That is only half true. It actually revolves around some edge-cases.
The main use case is if somebody adds some metadata
at the instance level then you need an instance advisor to store
the link to the metadata context and apply the instance level
If somebody adds some metadata (e.g. the security domain annotation)
at say the server then you don't need an
instance level advisor but when you create the class advisor
it needs to include the consequences of that annotation.
e.g. add the security advice to the class
If somebody adds the security domain at the deployment level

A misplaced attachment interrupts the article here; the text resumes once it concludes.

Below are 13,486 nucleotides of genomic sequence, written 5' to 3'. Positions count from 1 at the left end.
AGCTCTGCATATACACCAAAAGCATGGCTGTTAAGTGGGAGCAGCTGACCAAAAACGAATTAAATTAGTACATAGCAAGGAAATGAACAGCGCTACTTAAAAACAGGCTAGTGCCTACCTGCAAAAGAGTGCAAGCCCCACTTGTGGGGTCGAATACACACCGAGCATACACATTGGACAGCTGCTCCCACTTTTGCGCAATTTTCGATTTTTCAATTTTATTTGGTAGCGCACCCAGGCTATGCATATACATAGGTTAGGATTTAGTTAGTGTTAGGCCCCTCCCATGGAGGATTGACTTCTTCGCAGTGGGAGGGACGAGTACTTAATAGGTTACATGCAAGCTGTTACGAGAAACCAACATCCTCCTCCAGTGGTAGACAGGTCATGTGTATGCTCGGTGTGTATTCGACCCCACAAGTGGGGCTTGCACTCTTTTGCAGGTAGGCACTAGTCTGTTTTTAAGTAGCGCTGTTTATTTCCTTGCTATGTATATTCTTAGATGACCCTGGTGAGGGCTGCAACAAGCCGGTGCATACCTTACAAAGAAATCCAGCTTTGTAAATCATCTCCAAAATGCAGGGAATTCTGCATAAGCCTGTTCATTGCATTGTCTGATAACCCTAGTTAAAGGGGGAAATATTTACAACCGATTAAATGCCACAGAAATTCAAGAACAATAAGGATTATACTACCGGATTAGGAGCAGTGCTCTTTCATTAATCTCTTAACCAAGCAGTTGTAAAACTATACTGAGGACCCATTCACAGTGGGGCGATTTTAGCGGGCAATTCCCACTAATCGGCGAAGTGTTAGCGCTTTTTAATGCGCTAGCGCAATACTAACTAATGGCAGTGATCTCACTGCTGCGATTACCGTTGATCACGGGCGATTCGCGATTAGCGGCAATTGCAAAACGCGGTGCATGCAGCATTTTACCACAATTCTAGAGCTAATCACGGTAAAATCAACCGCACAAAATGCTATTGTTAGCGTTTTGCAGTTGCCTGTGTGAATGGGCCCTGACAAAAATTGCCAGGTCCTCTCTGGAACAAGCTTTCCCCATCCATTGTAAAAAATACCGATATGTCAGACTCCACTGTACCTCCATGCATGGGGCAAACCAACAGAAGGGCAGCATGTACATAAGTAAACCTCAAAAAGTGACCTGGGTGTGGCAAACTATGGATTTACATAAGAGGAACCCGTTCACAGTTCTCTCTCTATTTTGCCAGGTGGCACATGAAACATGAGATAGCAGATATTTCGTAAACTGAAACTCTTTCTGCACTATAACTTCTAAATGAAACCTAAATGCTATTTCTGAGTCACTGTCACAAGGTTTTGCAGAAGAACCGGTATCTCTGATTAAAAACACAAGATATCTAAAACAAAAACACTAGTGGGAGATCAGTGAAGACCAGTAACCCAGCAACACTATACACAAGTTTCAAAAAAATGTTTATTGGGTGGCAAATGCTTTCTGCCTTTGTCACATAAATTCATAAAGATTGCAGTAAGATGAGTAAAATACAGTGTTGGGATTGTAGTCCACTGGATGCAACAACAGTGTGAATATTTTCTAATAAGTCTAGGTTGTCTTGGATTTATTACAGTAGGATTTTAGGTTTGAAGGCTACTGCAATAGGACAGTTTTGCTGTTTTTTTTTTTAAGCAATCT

then unless you know the class is scoped to that deployment
you are also going to need an "instance" advisor
such that the security domain annotation doesn't leak into the
advisor of other deployments using the same class.
So there needs to be some interaction between the scope
(including potentially the classloader scoping if we want to
avoid unnecessary instance advisor construction)
and aop's decision on what type of advisor to create.
For now, I'm only going to differentiate the global (server/domain config)
from the overrides at the deployment/instance level.
The above problem can be optimised later.